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With Gregory taking the reins, the track’s primary thrust turned to safely hosting events this season. Sonoma will reopen with attendance capped at 33%, and screenings and face coverings will be required. While the protocols will be far different from when the track last hosted NASCAR’s road show in 2019, the renewed roar echoing through the Sears Point community will be familiar.
“I think part of what we’ve been focused on in having an event again here in ’21 is bringing NASCAR back to the fans,” Gregory says. “… So the excitement and I guess what we’ve been focusing on is making sure that when those fans do come back, even at a reduced capacity, that they get everything that they love out of a NASCAR event — the competition, the excitement, the experience — so we’re only allowed to have 33% capacity here at the race on Sunday, just still following the California state and our county protocols, but even at that capacity, we’re sold out and fans can’t wait to come back.”
Gregory knows the number well, and “714” rolls off like it’s a round figure. In this case, it’s not the number best known by sports-trivia savants as Babe Ruth’s career home run total. It’s the number of days between Sonoma Raceway’s last NASCAR Cup Series race and the one that’s approaching.
“That’s a long time to be gone if you’re a NASCAR fan,” she says.
When fans return, there won’t be an “under new management” sign out front, but this weekend’s attendees can expect subtle improvements and accommodations on the track’s grounds. COVID-19 may have limited what Gregory and her team have been able to develop this season, but there’s already an eye toward next year and beyond, with hints that more substantial enhancements to the at-track experience are in the works.
“We’re doing a ton of research to find out what they want out here,” Gregory says. “We’re going to make some significant capital investments here in the facility, so even what you see in ’21 will probably look a lot different in 2022, just with some investments in suites and the hospitality area and fan amenities. So really the minute that we kind of turn the page on Sunday night, we’ll be looking at ’22 and how do really re-invent what happens here at Sonoma Raceway.”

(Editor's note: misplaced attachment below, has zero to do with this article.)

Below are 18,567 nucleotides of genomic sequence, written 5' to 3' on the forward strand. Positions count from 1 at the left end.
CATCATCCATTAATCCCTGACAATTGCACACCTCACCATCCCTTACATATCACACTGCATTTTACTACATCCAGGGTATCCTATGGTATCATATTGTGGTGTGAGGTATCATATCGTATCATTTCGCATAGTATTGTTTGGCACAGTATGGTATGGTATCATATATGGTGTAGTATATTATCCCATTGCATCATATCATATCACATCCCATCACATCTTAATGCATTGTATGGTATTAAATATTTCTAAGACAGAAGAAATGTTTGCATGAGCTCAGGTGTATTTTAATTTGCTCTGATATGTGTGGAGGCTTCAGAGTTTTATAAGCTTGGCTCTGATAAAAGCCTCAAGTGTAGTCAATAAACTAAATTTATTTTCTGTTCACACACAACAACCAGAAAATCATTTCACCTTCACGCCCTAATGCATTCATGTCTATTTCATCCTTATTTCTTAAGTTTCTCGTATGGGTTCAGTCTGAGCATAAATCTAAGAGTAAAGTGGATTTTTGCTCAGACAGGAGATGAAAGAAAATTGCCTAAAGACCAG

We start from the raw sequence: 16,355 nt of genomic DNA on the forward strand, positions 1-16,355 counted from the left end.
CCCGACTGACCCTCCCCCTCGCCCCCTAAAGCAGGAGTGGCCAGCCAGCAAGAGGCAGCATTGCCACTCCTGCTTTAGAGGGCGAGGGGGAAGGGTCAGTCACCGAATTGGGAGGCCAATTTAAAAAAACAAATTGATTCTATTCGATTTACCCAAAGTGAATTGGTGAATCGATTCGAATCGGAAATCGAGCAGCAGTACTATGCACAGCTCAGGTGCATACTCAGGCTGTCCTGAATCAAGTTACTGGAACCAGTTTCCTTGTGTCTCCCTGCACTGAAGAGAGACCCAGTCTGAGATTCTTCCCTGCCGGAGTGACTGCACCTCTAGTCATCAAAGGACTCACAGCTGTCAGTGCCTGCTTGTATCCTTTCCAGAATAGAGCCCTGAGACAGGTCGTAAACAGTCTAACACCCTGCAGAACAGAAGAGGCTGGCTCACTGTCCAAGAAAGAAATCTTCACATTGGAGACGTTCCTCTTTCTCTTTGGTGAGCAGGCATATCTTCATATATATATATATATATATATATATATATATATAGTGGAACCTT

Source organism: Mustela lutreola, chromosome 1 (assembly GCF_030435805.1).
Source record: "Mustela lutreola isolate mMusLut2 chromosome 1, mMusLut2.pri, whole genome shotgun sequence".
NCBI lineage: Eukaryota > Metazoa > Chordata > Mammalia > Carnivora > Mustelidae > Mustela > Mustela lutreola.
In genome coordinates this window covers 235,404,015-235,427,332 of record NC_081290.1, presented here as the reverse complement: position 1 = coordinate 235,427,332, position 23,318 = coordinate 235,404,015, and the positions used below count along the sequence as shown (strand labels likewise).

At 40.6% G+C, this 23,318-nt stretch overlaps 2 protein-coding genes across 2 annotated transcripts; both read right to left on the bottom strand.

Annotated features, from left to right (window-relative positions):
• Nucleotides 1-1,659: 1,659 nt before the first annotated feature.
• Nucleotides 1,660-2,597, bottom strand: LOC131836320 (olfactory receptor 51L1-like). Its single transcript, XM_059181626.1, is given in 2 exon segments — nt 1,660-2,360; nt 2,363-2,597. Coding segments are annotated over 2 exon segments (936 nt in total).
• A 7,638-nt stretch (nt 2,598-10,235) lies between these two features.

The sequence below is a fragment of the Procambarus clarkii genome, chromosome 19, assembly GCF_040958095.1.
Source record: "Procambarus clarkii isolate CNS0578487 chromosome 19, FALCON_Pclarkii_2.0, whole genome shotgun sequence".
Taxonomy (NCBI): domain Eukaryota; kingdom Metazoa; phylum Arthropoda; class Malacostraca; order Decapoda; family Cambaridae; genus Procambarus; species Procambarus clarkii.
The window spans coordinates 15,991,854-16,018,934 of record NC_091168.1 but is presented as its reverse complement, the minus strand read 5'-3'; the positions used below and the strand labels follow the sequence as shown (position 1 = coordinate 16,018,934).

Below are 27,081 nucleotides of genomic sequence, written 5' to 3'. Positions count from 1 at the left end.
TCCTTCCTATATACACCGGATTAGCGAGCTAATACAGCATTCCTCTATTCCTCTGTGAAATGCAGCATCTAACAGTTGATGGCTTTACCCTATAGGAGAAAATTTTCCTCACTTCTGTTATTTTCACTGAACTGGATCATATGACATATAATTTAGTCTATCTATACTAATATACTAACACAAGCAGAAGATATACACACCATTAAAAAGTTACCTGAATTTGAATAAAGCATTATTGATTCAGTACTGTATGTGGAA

If nothing else, it’s an intriguing time to be a road course on NASCAR’s calendar. Gregory recalls when she made her first visits to Sonoma Raceway, the track was one of two road courses on the Cup Series schedule alongside Watkins Glen International. It was still the era of the “road-course ringer” and a time when some traditional oval-trackers didn’t exactly warm to the left-and-right racing discipline.
The number of Cup Series road races has grown to seven this season, with new circuits, historic venues and oval-road hybrids now dotting the schedule. Is it more of a crowded field now? Maybe, but Gregory believes the track she first experienced from a blanketed knoll still stands out as unique.
“As long as we’re racing here in the Sonoma Valley, I think we’ll always have a special place in the road-course hierarchy, just because we have a ton of tradition, drivers have been racing here for a long time and everybody seems to love road-course racing now, so we get the best of both worlds,” Gregory says. “I’m thrilled that there are more road courses on the schedule, but I still think we’re one of the best.”